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Australian Dictionary of Biography

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Cole, Thomas Ernest (Tom) (1906–1995)

by Robin Trotter

This article was published online in 2020

Thomas Ernest Cole (1906–1995), author, buffalo shooter, and crocodile hunter, was born on 28 February 1906 at Brockley, London, eldest of eight children of locally born parents Reece Ernest Cole, cooper, and his wife Adelina Helen, née Arundell. Educated at Steyning Grammar School, West Sussex, Tom recalled that his school career was undistinguished. At seventeen, seeking a warmer climate and wanting to escape a difficult relationship with his father, he migrated to Australia.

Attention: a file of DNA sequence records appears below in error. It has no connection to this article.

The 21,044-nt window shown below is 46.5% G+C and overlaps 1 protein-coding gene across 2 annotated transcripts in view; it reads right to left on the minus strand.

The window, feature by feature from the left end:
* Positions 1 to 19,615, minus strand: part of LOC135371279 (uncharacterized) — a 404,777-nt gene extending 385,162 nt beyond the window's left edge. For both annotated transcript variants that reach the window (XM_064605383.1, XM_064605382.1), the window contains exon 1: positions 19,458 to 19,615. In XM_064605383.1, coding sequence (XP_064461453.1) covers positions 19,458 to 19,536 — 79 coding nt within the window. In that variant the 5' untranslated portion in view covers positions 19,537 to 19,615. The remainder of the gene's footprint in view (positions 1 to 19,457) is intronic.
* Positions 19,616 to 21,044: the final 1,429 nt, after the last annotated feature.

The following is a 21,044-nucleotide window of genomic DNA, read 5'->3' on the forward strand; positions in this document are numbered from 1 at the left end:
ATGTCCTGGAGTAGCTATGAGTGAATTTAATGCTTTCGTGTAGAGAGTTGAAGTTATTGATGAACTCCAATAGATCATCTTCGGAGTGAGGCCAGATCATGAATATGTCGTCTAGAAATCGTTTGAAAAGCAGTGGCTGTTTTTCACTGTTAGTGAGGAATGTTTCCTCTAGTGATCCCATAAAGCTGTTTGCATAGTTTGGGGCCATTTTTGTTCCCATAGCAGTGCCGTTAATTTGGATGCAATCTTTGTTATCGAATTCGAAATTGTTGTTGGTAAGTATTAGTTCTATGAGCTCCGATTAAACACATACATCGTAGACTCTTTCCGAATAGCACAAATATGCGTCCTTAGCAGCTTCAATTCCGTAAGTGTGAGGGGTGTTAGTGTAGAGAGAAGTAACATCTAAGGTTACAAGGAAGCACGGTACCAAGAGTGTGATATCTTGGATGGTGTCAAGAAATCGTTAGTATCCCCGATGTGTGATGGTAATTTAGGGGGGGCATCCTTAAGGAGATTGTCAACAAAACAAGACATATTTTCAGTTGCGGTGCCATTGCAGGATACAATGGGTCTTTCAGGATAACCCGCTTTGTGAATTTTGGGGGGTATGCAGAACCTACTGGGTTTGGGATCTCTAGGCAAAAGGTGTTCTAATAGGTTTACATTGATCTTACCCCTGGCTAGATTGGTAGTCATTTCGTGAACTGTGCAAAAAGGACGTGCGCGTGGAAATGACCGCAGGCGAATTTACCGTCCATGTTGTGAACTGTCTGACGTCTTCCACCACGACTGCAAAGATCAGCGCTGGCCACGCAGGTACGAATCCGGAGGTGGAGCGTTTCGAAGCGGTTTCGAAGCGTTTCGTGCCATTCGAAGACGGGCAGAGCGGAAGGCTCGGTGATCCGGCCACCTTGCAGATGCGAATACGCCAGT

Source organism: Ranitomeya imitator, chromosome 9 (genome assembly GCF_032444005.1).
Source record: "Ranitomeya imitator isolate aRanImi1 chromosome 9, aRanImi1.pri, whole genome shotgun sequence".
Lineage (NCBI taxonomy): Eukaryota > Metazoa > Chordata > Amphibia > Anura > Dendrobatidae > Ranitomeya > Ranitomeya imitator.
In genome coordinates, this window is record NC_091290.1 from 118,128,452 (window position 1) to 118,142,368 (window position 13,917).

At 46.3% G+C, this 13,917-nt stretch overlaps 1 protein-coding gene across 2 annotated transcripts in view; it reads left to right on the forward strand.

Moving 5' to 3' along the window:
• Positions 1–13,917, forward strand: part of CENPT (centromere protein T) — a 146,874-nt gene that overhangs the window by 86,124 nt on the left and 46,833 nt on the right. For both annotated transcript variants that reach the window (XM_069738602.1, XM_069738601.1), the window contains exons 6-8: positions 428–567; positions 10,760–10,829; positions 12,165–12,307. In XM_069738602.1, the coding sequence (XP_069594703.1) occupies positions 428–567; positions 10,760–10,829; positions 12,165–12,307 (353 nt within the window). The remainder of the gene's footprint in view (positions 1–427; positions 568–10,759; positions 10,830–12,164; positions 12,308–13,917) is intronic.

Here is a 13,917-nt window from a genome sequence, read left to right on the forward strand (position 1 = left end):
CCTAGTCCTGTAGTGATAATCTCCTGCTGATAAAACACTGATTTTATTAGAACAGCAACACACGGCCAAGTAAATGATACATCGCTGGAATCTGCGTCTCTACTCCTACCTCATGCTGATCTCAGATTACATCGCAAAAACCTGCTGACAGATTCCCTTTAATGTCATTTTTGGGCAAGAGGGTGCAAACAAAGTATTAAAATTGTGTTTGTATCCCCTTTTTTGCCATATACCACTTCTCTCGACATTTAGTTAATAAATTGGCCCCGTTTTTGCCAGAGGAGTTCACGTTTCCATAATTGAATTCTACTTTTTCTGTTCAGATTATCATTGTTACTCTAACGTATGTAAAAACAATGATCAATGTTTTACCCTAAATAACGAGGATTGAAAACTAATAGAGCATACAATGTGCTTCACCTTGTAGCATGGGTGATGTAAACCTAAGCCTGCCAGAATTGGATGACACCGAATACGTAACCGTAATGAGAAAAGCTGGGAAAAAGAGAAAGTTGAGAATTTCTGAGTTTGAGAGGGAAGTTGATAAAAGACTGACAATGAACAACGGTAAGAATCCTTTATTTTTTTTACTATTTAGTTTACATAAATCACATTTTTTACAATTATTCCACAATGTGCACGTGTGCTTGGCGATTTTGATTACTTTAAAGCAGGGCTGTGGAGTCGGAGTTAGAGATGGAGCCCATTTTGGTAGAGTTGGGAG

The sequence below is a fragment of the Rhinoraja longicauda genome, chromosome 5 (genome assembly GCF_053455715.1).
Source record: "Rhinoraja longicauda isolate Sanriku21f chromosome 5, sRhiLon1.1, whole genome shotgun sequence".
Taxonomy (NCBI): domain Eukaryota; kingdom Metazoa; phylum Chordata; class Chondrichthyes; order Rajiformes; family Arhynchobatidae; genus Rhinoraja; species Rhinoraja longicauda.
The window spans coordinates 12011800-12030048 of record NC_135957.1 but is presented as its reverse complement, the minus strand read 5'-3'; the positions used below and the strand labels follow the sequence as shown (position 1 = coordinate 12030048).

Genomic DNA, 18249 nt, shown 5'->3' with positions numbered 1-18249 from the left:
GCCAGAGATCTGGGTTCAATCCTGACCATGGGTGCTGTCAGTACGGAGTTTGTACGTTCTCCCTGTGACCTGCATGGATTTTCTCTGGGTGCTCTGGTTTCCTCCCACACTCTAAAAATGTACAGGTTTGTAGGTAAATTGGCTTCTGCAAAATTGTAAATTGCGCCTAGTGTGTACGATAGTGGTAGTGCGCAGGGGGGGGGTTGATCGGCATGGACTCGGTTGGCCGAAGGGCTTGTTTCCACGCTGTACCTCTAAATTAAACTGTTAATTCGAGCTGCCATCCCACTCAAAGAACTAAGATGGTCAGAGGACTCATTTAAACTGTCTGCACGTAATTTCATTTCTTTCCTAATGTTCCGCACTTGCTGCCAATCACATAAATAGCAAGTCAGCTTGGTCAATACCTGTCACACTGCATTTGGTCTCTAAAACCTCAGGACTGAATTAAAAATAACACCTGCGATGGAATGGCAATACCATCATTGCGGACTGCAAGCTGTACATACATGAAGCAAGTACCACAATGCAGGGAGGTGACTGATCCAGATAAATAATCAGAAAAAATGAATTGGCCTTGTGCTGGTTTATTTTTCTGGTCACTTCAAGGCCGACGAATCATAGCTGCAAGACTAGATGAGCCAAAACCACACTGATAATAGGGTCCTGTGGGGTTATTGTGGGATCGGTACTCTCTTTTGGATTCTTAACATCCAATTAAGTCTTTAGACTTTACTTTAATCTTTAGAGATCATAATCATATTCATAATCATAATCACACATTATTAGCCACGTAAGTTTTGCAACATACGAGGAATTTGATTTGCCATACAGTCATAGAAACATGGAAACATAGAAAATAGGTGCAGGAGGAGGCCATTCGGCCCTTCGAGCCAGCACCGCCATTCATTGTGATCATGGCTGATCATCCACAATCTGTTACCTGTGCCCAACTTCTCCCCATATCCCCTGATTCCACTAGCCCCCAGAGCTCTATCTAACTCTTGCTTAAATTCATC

Arriving in Brisbane in October 1923 Cole found employment on a fruit farm at Cleveland. Within six months he had moved to a dairy farm at Maleny, and by April 1925 was a stockman at Rutherglen station in the St George district. He later became skilled at horse-breaking, a high-paying job in the bush. Having worked at a succession of stations in Queensland, the Northern Territory, and the Kimberley, Western Australia, he recalled that he was ‘never out of work’ and ‘never got the sack’ (1993).